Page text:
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Old 08-02-2017, 03:18 PM   #6
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Checking the fuel pressure on these is a pain, I've never been able to find a suitable adapter, should probably make one some day. I agree with the advice of checking for injector power, any kind of 12V test light will work. Just find some wires you can poke into one of the injector plugs without damaging it.
Get a fuel rail with a schrader.
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Old 08-02-2017, 08:48 PM   #7
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Don't all of the fuel rails that have schraders also have the 5th injector for LH 2.4?

It's a moot issue for me anyway since the 2.2 car I had got rear ended and totaled and my current car is LH 2.4.
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Old 08-03-2017, 11:17 AM   #8
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I always test whatever is fastest and easiest to access. In this case, isn't there a fuse for the main pump? Instead of pulling the relay or going under the car I would first start with checking for power for the pump at the fuse.

The efi/fuel pump relay commonly craps on these. That's why I suggest you start with checking for fuel pump power since it runs on fluid.
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Old 08-03-2017, 12:04 PM   #9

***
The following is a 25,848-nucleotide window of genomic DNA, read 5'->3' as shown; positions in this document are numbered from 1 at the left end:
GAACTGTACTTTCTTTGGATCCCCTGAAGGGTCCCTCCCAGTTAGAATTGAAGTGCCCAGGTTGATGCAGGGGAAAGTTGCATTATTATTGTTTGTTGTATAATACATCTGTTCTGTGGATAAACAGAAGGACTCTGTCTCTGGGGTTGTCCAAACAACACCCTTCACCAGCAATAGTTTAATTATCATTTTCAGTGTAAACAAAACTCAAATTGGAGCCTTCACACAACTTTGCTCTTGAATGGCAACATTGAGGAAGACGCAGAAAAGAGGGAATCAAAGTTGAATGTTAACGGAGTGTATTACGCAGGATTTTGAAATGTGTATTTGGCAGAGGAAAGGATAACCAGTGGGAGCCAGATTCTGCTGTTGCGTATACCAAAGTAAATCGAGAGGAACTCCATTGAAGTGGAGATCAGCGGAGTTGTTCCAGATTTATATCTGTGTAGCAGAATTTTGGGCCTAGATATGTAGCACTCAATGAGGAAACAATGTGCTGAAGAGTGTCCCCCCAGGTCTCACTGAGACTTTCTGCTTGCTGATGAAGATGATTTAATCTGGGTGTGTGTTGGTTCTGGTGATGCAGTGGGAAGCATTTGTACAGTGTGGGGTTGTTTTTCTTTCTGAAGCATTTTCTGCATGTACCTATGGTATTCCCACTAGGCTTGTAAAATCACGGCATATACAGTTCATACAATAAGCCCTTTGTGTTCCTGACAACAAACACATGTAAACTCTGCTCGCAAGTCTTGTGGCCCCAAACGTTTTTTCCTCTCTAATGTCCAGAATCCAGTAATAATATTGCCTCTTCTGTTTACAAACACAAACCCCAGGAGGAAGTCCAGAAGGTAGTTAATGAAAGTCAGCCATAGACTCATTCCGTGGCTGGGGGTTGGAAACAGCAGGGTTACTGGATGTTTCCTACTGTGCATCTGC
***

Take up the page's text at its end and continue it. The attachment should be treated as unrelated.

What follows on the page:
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Pumps are both running. Currently in the middle of repairing harness. Anyone have a good diagram that doesn't make me want to end my life? Have some weird looking stuff in the harness.
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Old 08-03-2017, 12:51 PM   #10
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Weird as in the insulation has disintegrated? That's not weird on an '86, it's par for the course.

Go to Dave Barton's website and order an updated one, and save yourself a thousand headaches.
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Old 08-03-2017, 01:38 PM   #11
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88 is when the wiring got better.

The older ones fail by the firewall plugs and mainly under the inlet manifold.

One test that is risky but tells you a lot: pull the rail, reground the wires, aim injectors at sky, and see if they spray. Disable the ignition coil. I started a fire once doing this, but the only tool needed is a 10mm socket.
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Old 08-03-2017, 09:13 PM   #12
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Weird as in the insulation has disintegrated? That's not weird on an '86, it's par for the course.